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Late Iron Age cremation burials in Britain

One of the major changes that took place in the last 150 years of the Iron Age in Britain was that people in south-eastern England began to use new funeral rituals. People were cremated and buried in a grave along with pots, food and other items. Often the graves were in a small cemetery. This type of funeral rite was the same as that used by people who lived in north-east France (Gallo-Belgica) at this time. Many of the Iron Age British objects in The British Museum come from the excavation of these cremation graves. The grave goods were placed in the grave for the dead person to use in the next life. Most of the objects are connected with dress and appearance or with eating and drinking. They include brooches, mirrors and personal hygiene sets with items such as nail cleaners and tweezers. The grave goods also include cups, beakers, flagons and plates. Offerings of food and, perhaps, drink were also given.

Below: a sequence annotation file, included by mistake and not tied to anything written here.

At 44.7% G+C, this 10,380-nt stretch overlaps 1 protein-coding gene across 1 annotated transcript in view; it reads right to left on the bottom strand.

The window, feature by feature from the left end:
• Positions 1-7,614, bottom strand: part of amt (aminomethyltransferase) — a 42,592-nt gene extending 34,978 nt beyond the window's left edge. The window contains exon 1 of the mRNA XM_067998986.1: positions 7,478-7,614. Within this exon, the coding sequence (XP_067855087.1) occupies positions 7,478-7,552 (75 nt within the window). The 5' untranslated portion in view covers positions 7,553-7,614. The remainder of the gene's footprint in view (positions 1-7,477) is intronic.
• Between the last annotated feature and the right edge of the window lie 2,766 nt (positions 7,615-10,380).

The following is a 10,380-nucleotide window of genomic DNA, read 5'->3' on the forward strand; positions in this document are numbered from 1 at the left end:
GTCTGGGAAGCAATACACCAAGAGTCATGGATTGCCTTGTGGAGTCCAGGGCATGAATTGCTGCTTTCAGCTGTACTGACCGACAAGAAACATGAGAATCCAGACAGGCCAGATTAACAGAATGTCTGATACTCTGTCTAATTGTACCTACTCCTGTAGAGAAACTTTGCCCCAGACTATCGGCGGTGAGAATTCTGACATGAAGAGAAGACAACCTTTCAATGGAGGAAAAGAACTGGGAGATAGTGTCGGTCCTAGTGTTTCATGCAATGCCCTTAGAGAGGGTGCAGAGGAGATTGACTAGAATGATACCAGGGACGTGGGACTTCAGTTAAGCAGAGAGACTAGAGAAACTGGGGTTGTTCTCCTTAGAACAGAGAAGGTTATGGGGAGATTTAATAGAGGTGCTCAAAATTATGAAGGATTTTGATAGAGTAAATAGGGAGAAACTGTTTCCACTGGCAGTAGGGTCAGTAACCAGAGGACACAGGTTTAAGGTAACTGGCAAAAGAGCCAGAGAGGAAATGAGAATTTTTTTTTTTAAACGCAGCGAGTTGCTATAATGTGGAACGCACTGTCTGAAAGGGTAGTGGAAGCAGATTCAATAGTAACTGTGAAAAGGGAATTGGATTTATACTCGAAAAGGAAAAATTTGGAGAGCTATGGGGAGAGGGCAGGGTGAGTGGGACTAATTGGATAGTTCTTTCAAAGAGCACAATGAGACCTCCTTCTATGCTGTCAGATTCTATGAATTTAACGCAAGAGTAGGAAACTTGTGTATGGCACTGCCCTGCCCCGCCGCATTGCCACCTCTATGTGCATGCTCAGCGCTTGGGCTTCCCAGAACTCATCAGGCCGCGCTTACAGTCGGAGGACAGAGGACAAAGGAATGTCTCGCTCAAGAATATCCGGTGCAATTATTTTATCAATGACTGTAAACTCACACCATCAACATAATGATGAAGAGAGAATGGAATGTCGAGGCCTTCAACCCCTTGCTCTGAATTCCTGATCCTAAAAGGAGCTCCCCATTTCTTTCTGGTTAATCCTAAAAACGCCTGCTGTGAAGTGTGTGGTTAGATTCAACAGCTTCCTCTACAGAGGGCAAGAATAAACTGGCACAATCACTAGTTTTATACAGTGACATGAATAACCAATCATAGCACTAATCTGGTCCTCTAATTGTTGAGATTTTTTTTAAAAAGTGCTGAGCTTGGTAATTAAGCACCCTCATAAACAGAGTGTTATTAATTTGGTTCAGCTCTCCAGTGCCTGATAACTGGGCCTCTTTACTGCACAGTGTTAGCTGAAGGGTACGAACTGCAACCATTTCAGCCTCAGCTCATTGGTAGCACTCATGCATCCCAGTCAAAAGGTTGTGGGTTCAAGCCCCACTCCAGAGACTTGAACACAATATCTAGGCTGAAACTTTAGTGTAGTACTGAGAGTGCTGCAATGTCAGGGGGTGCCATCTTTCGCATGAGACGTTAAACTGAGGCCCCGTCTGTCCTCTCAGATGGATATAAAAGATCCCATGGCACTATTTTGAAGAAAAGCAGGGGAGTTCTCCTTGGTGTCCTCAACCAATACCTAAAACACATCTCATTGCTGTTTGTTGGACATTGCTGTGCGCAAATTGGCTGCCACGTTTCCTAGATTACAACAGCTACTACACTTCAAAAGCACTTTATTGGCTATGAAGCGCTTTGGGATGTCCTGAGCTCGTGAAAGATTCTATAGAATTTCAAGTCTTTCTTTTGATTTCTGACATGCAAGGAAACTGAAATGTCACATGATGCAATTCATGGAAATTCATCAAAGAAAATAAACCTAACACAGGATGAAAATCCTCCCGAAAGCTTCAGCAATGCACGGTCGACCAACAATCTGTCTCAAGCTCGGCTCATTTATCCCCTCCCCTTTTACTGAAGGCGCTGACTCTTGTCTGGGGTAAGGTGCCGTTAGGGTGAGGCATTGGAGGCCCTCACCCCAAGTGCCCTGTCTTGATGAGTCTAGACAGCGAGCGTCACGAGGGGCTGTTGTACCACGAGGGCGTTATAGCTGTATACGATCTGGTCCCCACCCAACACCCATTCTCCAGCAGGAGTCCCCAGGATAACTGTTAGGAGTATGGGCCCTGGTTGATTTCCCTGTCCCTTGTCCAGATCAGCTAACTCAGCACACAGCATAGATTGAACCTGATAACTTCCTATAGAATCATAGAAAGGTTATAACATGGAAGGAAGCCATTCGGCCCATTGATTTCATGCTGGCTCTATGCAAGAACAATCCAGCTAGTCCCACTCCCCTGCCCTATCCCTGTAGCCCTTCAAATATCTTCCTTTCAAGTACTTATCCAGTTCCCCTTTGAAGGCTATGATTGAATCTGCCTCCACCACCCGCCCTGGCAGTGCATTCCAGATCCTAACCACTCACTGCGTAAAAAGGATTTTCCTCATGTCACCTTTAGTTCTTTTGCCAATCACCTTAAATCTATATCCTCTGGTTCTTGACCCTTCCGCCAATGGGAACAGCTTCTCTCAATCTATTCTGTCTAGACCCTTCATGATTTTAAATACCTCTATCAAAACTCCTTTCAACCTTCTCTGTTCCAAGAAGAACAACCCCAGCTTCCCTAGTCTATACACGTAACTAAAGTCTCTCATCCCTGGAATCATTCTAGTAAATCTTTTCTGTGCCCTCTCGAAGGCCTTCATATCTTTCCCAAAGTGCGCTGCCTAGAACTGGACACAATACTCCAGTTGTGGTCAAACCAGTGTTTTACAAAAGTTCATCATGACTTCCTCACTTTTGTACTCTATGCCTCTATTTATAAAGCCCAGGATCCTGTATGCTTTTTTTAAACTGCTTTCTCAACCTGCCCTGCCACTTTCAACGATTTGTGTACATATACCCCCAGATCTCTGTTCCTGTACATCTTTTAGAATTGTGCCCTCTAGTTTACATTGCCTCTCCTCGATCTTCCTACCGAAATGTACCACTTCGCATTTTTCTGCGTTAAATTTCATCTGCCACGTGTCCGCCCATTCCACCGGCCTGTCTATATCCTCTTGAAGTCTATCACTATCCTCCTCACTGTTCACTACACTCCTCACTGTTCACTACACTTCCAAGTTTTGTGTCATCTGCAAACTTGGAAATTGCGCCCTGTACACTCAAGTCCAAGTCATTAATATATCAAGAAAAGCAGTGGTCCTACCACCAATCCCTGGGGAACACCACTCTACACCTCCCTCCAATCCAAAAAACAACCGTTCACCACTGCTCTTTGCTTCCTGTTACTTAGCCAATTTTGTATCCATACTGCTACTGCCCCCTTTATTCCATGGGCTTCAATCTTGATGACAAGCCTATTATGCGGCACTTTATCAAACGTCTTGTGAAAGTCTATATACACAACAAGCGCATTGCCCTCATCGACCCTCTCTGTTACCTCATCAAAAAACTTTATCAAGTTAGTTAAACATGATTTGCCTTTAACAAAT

The more important the person's family was, the more grave goods were placed in the grave. Important families also placed rarer and more costly items in graves, such a foreign pottery, wooden 'buckets', mirrors, metal vessels made in Roman Italy and complete amphorae of wine. The graves from Welwyn, Welwyn Garden City and Hartford Heath are examples of burials of the most important ruling families. Graves such as those from Aylesford, Alkham and the grave from King Harry Lane shown here were those of middle ranking families. The poorest families could only bury their dead with, perhaps, just one locally made pot or a single brooch.